Pubblicato in: Demografia, Devoluzione socialismo, Unione Europea

Blocco Europeo. Indice Dipendenza Anziani sopra il 34.8%. – Eurostat.

Giuseppe Sandro Mela.

2021-11-21.

2021-10-08__ Old-Age Dependency Ratio 001

«The old-age dependency ratio in the EU has increased noticeably in the last 20 years»

«In 2001, the EU’s old-age dependency ratio was 25.9%, meaning there were slightly fewer than four adults of working age (20-64) for every person aged 65 years or more»

«Fast-forward to 1 January 2020, the ratio increased to 34.8%, meaning there were slightly fewer than three adults of working age for every person aged 65 years or more»

«As of 1 January 2020, some of the highest ratios were concentrated in eastern Germany, Greece, Spain, France, Italy, Portugal and Finland»

«Among the EU regions, Evrytania, a mountainous region in central Greece, recorded the highest old-age dependency ratio (78.3%). This region was followed by the north-western Belgian region of Arr. Veurne (64.6%) and the German region of Suhl, Kreisfreie Stadt (61.3%)»

«At EU level, the ratio is projected to reach 56.7% by 1 January 2050, when there will be fewer than two working-age adults for each elderly person»

2021-10-08__ Old-Age Dependency Ratio 003

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Il problema demografico del blocco europeo è riassumibile un in unico macrodato: le femmine autoctone hanno quasi smesso di proliferare. Questa crisi demografica ha un peso ancor maggiore di quanto possano avere le disastrose condizioni del sistema produttivo europeo.

Ma questi dati interessano da vicino i Contribuenti.

In quasi tutti gli stati afferenti al blocco europeo i sistemi pensionistici si reggono, meglio dovrebbero reggersi, sui contributi versati dalle persone in età lavorativa: diminuendo il numero dei cittadini al lavoro ed aumentando l’età media della popolazione, i sistemi pensionistici non possono reggere il peso economico.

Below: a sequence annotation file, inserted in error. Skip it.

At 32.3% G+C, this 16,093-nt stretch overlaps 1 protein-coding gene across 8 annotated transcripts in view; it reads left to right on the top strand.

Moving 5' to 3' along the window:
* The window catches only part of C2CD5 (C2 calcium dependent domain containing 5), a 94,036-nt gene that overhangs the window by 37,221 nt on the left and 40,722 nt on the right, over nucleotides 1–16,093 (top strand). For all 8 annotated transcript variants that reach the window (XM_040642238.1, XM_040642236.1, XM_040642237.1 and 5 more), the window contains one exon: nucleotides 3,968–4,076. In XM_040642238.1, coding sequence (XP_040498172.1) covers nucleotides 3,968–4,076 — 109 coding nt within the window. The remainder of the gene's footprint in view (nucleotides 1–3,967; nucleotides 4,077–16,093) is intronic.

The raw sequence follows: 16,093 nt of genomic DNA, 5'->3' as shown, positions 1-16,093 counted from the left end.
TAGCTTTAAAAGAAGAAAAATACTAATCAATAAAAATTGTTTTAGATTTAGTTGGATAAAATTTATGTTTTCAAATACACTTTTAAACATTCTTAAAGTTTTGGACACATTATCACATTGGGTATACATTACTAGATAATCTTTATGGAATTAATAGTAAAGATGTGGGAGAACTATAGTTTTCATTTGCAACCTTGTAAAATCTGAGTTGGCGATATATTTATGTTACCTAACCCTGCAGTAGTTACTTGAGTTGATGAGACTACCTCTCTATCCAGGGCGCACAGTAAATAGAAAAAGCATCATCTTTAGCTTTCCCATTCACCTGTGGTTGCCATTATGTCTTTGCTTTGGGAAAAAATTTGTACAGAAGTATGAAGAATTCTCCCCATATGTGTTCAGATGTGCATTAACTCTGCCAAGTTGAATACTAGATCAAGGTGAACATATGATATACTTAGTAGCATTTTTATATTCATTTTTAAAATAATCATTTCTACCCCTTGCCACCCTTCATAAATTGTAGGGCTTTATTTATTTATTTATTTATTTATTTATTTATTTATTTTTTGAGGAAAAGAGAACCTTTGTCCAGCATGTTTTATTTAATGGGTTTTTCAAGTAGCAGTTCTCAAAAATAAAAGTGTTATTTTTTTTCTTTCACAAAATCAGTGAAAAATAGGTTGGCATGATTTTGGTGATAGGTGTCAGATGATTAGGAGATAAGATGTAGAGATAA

Se poi si tenesse presenta che il blocco europeo sia entrato in un regime di stagflazione, questi dati apparirebbero in tutta la loro drammaticità.

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Eurostat. Old-age dependency ratio increases across EU regions

The old-age dependency ratio in the EU has increased noticeably in the last 20 years. In 2001, the EU’s old-age dependency ratio was 25.9%, meaning there were slightly fewer than four adults of working age (20-64) for every person aged 65 years or more. Fast-forward to 1 January 2020, the ratio increased to 34.8%, meaning there were slightly fewer than three adults of working age for every person aged 65 years or more. 

As of 1 January 2020, some of the highest ratios were concentrated in eastern Germany, Greece, Spain, France, Italy, Portugal and Finland. Most of these regions were predominantly rural, mountainous, or relatively remote, where it is likely that younger people have left the region to continue their studies or look for jobs.

Among the EU regions, Evrytania, a mountainous region in central Greece, recorded the highest old-age dependency ratio (78.3%). This region was followed by the north-western Belgian region of Arr. Veurne (64.6%) and the German region of Suhl, Kreisfreie Stadt (61.3%). 

In contrast, the lowest ratios in the EU were recorded in the French outermost region of Mayotte (6.1%) and Guyane (11.7%) and the Spanish region of Fuerteventura (16.5%).

30-year projection shows overall ratio increase

Over the next three decades, old-age dependency ratios are projected to increase in all 1 169 EU regions, except for Harz, the westernmost region of Sachsen-Anhalt, in Germany. 

At EU level, the ratio is projected to reach 56.7% by 1 January 2050, when there will be fewer than two working-age adults for each elderly person. The projections indicate that the old-age dependency ratio will have risen to at least 50% in the vast majority (974) of EU regions.